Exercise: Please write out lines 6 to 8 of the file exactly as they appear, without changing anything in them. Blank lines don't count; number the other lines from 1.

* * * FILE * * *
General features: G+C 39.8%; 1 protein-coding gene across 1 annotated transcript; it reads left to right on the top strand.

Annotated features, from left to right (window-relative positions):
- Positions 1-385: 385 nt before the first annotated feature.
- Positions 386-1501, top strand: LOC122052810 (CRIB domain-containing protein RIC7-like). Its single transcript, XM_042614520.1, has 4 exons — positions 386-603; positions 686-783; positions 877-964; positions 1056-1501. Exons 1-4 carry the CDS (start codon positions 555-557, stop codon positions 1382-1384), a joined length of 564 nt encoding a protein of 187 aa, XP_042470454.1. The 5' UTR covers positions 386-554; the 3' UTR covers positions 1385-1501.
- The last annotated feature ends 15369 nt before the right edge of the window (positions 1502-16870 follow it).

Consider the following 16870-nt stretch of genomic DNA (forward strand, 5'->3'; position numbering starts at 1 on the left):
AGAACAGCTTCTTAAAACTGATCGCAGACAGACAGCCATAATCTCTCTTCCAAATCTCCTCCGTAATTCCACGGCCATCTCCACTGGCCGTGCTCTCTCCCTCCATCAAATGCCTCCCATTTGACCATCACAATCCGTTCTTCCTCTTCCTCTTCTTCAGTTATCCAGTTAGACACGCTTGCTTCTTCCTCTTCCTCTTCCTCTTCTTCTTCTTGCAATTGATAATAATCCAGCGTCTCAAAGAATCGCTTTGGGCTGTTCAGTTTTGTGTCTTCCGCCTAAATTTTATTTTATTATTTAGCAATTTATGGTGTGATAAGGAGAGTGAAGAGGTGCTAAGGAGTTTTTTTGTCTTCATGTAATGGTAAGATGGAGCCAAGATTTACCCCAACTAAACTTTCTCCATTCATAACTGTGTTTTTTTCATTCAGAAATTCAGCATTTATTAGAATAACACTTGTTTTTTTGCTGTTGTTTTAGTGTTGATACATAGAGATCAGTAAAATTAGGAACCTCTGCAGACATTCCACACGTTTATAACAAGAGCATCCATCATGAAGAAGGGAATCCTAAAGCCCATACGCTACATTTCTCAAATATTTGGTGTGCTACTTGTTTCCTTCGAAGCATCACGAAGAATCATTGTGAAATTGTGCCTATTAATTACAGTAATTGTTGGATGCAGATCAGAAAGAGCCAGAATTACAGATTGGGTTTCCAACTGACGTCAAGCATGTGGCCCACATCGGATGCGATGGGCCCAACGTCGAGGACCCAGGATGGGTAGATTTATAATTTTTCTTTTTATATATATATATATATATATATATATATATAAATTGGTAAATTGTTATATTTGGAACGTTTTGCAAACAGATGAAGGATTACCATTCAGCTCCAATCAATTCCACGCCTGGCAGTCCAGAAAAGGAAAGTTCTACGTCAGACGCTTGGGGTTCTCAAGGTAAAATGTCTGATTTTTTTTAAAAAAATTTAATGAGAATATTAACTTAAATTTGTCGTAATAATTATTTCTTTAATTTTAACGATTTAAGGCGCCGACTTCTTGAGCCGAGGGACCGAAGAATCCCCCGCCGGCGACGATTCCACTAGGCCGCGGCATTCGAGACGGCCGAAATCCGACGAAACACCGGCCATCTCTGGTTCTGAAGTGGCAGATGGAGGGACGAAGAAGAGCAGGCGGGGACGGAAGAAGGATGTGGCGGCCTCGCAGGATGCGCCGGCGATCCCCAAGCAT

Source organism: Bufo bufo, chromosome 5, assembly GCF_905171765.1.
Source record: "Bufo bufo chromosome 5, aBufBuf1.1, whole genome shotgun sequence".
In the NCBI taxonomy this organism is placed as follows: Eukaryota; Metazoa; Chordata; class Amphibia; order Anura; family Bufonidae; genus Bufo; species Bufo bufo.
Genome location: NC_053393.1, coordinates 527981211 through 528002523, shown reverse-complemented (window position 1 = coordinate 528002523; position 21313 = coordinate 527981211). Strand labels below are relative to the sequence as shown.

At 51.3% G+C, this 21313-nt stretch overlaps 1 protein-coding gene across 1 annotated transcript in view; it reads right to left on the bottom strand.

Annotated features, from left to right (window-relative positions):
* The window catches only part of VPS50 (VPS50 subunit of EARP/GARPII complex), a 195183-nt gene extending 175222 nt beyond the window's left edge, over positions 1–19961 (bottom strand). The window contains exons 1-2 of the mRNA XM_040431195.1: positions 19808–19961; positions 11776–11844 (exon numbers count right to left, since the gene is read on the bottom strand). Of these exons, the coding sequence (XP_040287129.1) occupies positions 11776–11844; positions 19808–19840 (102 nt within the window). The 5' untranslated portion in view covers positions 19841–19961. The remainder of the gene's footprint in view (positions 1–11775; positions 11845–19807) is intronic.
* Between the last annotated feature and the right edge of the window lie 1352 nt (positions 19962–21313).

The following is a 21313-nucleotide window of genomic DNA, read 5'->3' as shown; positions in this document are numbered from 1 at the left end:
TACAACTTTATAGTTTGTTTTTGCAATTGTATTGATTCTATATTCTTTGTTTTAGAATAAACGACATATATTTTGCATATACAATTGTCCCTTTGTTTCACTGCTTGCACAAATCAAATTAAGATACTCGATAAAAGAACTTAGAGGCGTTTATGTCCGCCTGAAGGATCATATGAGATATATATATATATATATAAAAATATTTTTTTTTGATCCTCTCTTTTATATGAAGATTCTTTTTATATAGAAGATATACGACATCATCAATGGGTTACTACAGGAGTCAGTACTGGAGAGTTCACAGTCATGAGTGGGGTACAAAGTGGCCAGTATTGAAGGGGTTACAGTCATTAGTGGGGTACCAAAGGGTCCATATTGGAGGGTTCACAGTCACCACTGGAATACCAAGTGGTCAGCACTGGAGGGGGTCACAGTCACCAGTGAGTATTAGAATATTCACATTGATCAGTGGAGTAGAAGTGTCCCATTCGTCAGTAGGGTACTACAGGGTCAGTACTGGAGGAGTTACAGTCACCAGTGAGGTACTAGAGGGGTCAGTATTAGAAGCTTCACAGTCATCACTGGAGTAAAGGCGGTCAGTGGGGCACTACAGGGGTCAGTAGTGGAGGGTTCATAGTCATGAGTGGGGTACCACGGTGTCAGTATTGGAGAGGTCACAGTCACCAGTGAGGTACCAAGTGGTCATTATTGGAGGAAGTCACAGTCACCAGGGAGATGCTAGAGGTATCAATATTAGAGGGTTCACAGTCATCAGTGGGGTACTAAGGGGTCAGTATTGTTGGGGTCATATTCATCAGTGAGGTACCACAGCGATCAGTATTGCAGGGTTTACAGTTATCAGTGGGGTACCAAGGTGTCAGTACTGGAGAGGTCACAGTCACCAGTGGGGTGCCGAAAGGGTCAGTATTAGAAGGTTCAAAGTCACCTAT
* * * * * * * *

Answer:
Consider the following 16870-nt stretch of genomic DNA (forward strand, 5'->3'; position numbering starts at 1 on the left):
AGAACAGCTTCTTAAAACTGATCGCAGACAGACAGCCATAATCTCTCTTCCAAATCTCCTCCGTAATTCCACGGCCATCTCCACTGGCCGTGCTCTCTCCCTCCATCAAATGCCTCCCATTTGACCATCACAATCCGTTCTTCCTCTTCCTCTTCTTCAGTTATCCAGTTAGACACGCTTGCTTCTTCCTCTTCCTCTTCCTCTTCTTCTTCTTGCAATTGATAATAATCCAGCGTCTCAAAGAATCGCTTTGGGCTGTTCAGTTTTGTGTCTTCCGCCTAAATTTTATTTTATTATTTAGCAATTTATGGTGTGATAAGGAGAGTGAAGAGGTGCTAAGGAGTTTTTTTGTCTTCATGTAATGGTAAGATGGAGCCAAGATTTACCCCAACTAAACTTTCTCCATTCATAACTGTGTTTTTTTCATTCAGAAATTCAGCATTTATTAGAATAACACTTGTTTTTTTGCTGTTGTTTTAGTGTTGATACATAGAGATCAGTAAAATTAGGAACCTCTGCAGACATTCCACACGTTTATAACAAGAGCATCCATCATGAAGAAGGGAATCCTAAAGCCCATACGCTACATTTCTCAAATATTTGGTGTGCTACTTGTTTCCTTCGAAGCATCACGAAGAATCATTGTGAAATTGTGCCTATTAATTACAGTAATTGTTGGATGCAGATCAGAAAGAGCCAGAATTACAGATTGGGTTTCCAACTGACGTCAAGCATGTGGCCCACATCGGATGCGATGGGCCCAACGTCGAGGACCCAGGATGGGTAGATTTATAATTTTTCTTTTTATATATATATATATATATATATATATATATAAATTGGTAAATTGTTATATTTGGAACGTTTTGCAAACAGATGAAGGATTACCATTCAGCTCCAATCAATTCCACGCCTGGCAGTCCAGAAAAGGAAAGTTCTACGTCAGACGCTTGGGGTTCTCAAGGTAAAATGTCTGATTTTTTTTAAAAAAATTTAATGAGAATATTAACTTAAATTTGTCGTAATAATTATTTCTTTAATTTTAACGATTTAAGGCGCCGACTTCTTGAGCCGAGGGACCGAAGAATCCCCCGCCGGCGACGATTCCACTAGGCCGCGGCATTCGAGACGGCCGAAATCCGACGAAACACCGGCCATCTCTGGTTCTGAAGTGGCAGATGGAGGGACGAAGAAGAGCAGGCGGGGACGGAAGAAGGATGTGGCGGCCTCGCAGGATGCGCCGGCGATCCCCAAGCAT

Source organism: Bufo bufo, chromosome 5, assembly GCF_905171765.1.